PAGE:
Applications of Toxicogenomic Technologies to Predictive Toxicology and Risk Assessment

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Link to the National Academies Report, Applications of Toxicogenomic Technologies to Predictive Toxicology and Risk Assessment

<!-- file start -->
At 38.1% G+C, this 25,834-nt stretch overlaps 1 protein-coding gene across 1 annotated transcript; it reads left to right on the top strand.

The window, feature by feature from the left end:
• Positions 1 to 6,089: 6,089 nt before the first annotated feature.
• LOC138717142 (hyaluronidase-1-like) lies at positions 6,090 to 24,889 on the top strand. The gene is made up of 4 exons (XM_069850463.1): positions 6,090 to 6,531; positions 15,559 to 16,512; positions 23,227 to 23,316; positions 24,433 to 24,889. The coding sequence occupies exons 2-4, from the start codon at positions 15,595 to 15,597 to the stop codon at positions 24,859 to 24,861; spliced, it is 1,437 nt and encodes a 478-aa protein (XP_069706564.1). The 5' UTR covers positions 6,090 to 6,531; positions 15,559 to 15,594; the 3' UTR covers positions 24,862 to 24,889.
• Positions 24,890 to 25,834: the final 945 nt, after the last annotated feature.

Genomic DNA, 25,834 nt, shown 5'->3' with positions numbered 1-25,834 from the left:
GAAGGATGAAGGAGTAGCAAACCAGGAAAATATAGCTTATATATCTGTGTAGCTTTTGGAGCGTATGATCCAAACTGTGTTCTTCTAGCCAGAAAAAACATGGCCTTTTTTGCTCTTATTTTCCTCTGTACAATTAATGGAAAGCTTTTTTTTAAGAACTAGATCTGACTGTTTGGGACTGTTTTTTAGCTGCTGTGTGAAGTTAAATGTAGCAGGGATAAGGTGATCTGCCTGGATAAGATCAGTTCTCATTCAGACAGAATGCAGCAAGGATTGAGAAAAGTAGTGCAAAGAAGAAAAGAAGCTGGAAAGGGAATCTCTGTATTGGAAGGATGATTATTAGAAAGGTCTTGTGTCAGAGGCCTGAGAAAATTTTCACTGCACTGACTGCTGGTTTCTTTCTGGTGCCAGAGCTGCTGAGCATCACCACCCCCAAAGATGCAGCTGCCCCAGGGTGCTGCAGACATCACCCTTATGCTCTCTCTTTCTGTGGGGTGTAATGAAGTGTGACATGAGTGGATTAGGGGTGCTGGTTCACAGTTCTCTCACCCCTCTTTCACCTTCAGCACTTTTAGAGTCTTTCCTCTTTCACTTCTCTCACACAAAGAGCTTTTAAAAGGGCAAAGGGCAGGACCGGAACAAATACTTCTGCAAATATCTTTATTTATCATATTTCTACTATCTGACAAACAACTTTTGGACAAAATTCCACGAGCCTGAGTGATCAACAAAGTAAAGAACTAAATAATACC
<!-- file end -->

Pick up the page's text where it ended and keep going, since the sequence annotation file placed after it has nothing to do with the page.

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The Human Genome Project, which set the goal of determining the complete nucleotide sequence of the human genome, was among the most important biologic research projects of all time. To capitalize on the enormous potential of having access to genome-wide sequence information, scientists, clinicians, engineers, and information scientists combined forces to develop a battery of new molecular and bioinformatic tools that now make it possible to obtain and analyze biologic datasets of unprecedented magnitude and detail. Generally referred to as genomic technologies, these approaches permit sequence analysis—as well as gene transcript, protein, and metabolite profiling—on a genome-wide scale. As a result, the Human Genome Project and the technologic innovations and computational tools that it spawned are having profound effects on biologic research and understanding. The application of these technologies to toxicology has ushered in an era when genotypes and toxicant-induced genome expression, protein, and metabolite patterns can be used to screen compounds for hazard identification, to monitor individuals’ exposure to toxicants, to track cellular responses to different doses, to assess mechanisms of action, and to predict individual variability in sensitivity to toxicants. Given the inherent complexity in generating, analyzing, and interpreting toxicogenomic data and the fact that toxicogenomics cannot address all aspects of toxicology testing, interested parties need to prepare in advance. This preparation will help them understand how best to use these new types of information for risk assessment and for implementing commensurate changes in regulations and public health, while preparing for the potential economic, ethical, legal, and social consequences.

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